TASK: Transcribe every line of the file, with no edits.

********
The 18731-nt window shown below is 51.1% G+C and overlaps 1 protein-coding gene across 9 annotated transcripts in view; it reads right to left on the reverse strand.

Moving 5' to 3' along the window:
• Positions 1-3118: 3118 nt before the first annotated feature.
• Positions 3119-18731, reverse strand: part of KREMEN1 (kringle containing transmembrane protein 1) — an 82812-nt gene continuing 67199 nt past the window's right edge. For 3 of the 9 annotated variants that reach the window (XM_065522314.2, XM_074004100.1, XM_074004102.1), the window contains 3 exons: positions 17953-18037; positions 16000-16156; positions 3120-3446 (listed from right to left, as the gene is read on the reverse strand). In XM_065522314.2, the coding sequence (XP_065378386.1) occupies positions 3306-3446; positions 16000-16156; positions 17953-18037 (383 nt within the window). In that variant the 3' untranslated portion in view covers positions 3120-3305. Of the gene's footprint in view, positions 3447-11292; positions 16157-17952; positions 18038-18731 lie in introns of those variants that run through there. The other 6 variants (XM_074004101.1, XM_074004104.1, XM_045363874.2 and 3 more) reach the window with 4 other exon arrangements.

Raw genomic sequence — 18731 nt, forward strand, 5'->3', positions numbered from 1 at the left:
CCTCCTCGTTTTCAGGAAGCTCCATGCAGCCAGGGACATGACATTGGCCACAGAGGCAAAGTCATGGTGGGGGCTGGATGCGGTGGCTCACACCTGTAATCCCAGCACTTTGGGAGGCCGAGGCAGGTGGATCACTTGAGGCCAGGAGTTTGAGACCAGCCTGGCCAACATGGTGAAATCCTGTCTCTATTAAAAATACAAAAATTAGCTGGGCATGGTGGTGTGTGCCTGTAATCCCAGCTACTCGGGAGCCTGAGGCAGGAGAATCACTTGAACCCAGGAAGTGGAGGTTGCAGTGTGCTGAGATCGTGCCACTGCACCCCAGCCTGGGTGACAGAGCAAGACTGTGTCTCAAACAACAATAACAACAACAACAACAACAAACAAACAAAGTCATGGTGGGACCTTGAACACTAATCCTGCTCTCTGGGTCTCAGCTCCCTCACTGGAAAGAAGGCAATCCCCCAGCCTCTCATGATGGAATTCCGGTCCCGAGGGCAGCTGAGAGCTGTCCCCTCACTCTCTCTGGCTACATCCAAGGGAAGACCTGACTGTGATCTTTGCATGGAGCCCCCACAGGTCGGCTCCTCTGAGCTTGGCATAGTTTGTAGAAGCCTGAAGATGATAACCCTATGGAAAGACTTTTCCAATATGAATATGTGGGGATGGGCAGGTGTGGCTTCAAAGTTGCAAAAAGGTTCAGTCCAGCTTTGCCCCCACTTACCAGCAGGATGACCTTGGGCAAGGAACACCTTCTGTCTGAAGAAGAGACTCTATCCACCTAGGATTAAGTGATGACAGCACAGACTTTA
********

The 18731-nt window shown below is 51.1% G+C and overlaps 1 protein-coding gene across 9 annotated transcripts in view; it reads right to left on the reverse strand.

Moving 5' to 3' along the window:
• Positions 1-3118: 3118 nt before the first annotated feature.
• Positions 3119-18731, reverse strand: part of KREMEN1 (kringle containing transmembrane protein 1) — an 82812-nt gene continuing 67199 nt past the window's right edge. For 3 of the 9 annotated variants that reach the window (XM_065522314.2, XM_074004100.1, XM_074004102.1), the window contains 3 exons: positions 17953-18037; positions 16000-16156; positions 3120-3446 (listed from right to left, as the gene is read on the reverse strand). In XM_065522314.2, the coding sequence (XP_065378386.1) occupies positions 3306-3446; positions 16000-16156; positions 17953-18037 (383 nt within the window). In that variant the 3' untranslated portion in view covers positions 3120-3305. Of the gene's footprint in view, positions 3447-11292; positions 16157-17952; positions 18038-18731 lie in introns of those variants that run through there. The other 6 variants (XM_074004101.1, XM_074004104.1, XM_045363874.2 and 3 more) reach the window with 4 other exon arrangements.

Raw genomic sequence — 18731 nt, forward strand, 5'->3', positions numbered from 1 at the left:
CCTCCTCGTTTTCAGGAAGCTCCATGCAGCCAGGGACATGACATTGGCCACAGAGGCAAAGTCATGGTGGGGGCTGGATGCGGTGGCTCACACCTGTAATCCCAGCACTTTGGGAGGCCGAGGCAGGTGGATCACTTGAGGCCAGGAGTTTGAGACCAGCCTGGCCAACATGGTGAAATCCTGTCTCTATTAAAAATACAAAAATTAGCTGGGCATGGTGGTGTGTGCCTGTAATCCCAGCTACTCGGGAGCCTGAGGCAGGAGAATCACTTGAACCCAGGAAGTGGAGGTTGCAGTGTGCTGAGATCGTGCCACTGCACCCCAGCCTGGGTGACAGAGCAAGACTGTGTCTCAAACAACAATAACAACAACAACAACAACAAACAAACAAAGTCATGGTGGGACCTTGAACACTAATCCTGCTCTCTGGGTCTCAGCTCCCTCACTGGAAAGAAGGCAATCCCCCAGCCTCTCATGATGGAATTCCGGTCCCGAGGGCAGCTGAGAGCTGTCCCCTCACTCTCTCTGGCTACATCCAAGGGAAGACCTGACTGTGATCTTTGCATGGAGCCCCCACAGGTCGGCTCCTCTGAGCTTGGCATAGTTTGTAGAAGCCTGAAGATGATAACCCTATGGAAAGACTTTTCCAATATGAATATGTGGGGATGGGCAGGTGTGGCTTCAAAGTTGCAAAAAGGTTCAGTCCAGCTTTGCCCCCACTTACCAGCAGGATGACCTTGGGCAAGGAACACCTTCTGTCTGAAGAAGAGACTCTATCCACCTAGGATTAAGTGATGACAGCACAGACTTTA